The state water board has modified its proposed conservation
regulations in an attempt to incorporate feedback from
urban water suppliers, interest groups and members of the
public who had roundly criticized its framework.
Gov. Jerry Brown used an Earth Day celebration at Sonoma
County’s Iron Horse Vineyards on Sunday to applaud California’s
environmental leadership and reassure residents the state will
survive its historic four-year drought by tapping its
reservoirs of innovation and creativity.
In an acknowledgment that some areas have done a better job of
conserving water during California’s severe, and worsening
drought, state water officials on Saturday rolled out a revised
water-reduction plan that eases required cutbacks for some
communities while increasing mandatory targets for others.
As California inches closer to implementing its first mandatory
statewide limits on water use, Gov. Jerry Brown on Thursday
said he won’t relax the new rules following complaints from
some cities that they’re too tough.
Farmers along the Sacramento River who have long-time water
rights will receive 75 percent of their historic supply again
this year. Last year cutbacks occurred as well for these
growers, known as Sacramento River settlement contractors.
Gov. Jerry Brown’s call for mandatory water reductions is not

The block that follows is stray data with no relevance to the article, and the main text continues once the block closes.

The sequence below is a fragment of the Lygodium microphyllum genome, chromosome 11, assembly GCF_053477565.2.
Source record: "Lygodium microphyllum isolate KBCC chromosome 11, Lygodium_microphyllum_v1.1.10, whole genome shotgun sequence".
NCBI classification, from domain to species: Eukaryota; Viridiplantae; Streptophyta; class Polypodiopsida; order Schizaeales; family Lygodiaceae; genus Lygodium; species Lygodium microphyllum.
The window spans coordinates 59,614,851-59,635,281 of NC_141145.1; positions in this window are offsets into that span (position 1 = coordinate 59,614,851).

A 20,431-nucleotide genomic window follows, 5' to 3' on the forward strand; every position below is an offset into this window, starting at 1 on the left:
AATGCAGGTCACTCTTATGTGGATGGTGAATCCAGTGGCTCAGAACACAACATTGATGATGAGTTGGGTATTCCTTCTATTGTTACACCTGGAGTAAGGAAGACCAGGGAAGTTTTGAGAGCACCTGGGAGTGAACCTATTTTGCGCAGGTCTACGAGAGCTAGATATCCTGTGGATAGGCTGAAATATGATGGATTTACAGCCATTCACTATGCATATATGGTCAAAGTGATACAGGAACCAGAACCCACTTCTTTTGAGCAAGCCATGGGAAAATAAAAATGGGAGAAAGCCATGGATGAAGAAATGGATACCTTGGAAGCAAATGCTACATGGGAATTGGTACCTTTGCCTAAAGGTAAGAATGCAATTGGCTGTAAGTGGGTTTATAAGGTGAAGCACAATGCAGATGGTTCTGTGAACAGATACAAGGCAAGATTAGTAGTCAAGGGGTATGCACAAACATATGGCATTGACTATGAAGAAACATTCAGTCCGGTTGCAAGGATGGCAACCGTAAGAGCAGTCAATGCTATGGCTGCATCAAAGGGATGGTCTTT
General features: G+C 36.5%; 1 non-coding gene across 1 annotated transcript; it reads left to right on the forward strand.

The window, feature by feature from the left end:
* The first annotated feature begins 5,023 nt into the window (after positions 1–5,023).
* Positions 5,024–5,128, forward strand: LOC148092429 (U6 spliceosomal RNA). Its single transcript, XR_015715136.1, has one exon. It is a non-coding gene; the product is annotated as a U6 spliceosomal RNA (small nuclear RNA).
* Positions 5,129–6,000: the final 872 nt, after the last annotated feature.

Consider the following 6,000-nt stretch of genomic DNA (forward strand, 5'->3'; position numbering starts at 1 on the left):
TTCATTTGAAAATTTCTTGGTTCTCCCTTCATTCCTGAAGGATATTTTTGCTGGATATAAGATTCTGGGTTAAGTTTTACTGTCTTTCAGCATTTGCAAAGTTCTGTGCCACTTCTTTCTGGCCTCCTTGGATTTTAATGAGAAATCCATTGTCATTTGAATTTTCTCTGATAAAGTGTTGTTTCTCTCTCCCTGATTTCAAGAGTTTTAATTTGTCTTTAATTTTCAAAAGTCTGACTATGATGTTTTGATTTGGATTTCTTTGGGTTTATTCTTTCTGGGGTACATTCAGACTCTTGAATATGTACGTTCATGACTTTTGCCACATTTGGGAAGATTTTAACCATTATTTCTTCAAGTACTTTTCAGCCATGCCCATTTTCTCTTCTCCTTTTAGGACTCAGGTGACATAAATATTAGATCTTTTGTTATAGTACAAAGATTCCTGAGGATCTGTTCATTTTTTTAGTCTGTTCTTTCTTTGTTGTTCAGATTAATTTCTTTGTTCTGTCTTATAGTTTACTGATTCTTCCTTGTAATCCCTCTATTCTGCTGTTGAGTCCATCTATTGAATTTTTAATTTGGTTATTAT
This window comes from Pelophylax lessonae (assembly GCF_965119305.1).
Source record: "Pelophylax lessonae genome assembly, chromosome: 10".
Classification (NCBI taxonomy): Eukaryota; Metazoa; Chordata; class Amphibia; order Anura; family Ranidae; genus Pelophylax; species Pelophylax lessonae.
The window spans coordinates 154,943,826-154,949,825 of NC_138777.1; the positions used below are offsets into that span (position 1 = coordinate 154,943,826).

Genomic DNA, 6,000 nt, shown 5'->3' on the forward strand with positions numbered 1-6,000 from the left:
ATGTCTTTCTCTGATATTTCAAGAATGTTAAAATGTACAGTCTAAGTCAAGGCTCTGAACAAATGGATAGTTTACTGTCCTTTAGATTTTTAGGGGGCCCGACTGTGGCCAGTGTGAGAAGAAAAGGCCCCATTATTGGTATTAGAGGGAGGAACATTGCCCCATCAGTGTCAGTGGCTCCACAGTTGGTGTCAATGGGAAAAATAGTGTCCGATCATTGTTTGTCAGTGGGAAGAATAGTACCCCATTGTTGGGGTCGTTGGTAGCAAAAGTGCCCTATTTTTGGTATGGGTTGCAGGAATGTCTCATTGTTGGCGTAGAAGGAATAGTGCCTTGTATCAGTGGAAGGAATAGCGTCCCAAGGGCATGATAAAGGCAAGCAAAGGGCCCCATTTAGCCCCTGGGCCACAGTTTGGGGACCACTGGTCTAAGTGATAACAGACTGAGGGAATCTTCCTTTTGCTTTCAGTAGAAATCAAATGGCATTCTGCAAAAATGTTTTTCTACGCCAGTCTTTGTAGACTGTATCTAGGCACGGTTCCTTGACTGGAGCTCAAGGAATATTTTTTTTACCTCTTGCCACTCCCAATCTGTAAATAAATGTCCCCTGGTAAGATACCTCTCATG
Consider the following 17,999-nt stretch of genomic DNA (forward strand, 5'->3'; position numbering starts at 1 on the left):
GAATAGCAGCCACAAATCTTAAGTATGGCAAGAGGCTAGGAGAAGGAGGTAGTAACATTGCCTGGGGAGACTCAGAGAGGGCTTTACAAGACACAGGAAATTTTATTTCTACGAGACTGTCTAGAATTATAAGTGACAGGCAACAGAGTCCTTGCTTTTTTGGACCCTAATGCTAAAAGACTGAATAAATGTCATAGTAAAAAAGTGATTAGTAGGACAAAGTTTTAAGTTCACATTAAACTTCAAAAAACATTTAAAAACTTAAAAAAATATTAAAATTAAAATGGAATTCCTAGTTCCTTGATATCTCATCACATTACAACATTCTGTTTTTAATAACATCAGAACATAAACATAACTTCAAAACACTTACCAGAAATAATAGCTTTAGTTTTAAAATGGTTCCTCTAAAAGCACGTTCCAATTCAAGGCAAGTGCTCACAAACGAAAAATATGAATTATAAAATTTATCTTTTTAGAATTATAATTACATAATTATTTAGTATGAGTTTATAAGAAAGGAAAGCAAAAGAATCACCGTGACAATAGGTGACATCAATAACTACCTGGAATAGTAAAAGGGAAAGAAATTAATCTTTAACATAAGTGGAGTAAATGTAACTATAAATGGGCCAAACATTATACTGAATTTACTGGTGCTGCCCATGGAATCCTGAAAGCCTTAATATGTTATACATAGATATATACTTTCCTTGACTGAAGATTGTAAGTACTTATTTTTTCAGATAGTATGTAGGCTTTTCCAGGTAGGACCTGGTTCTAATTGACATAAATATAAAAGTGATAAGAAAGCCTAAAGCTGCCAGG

sitting well with some Californians, particularly those in the
crosshairs of a sweeping plan to make the state’s biggest
guzzling communities trim the most. … The state plan is
scheduled to be finalized Friday and adopted the first week of
Representatives of the state’s almond farmers defended the
decision to expand California’s orchards, saying growers with
adequate water supplies are making rational economic decisions
based on the price they can get for their crop.
For the first time since the drought of the late 1970s, state
officials will fill a Delta channel with rocks to block
saltwater from creeping farther inland later this year. The
state Department of Water Resources considered building three
such emergency barriers last year, but spring rains rendered
One key source of conflict over the Sacramento–San Joaquin
Delta is the competition over who gets to use the water. …
New data from the 2014 water year illustrate the tough
trade-offs California faces.
Reflecting optimism about this year’s abundance of chinook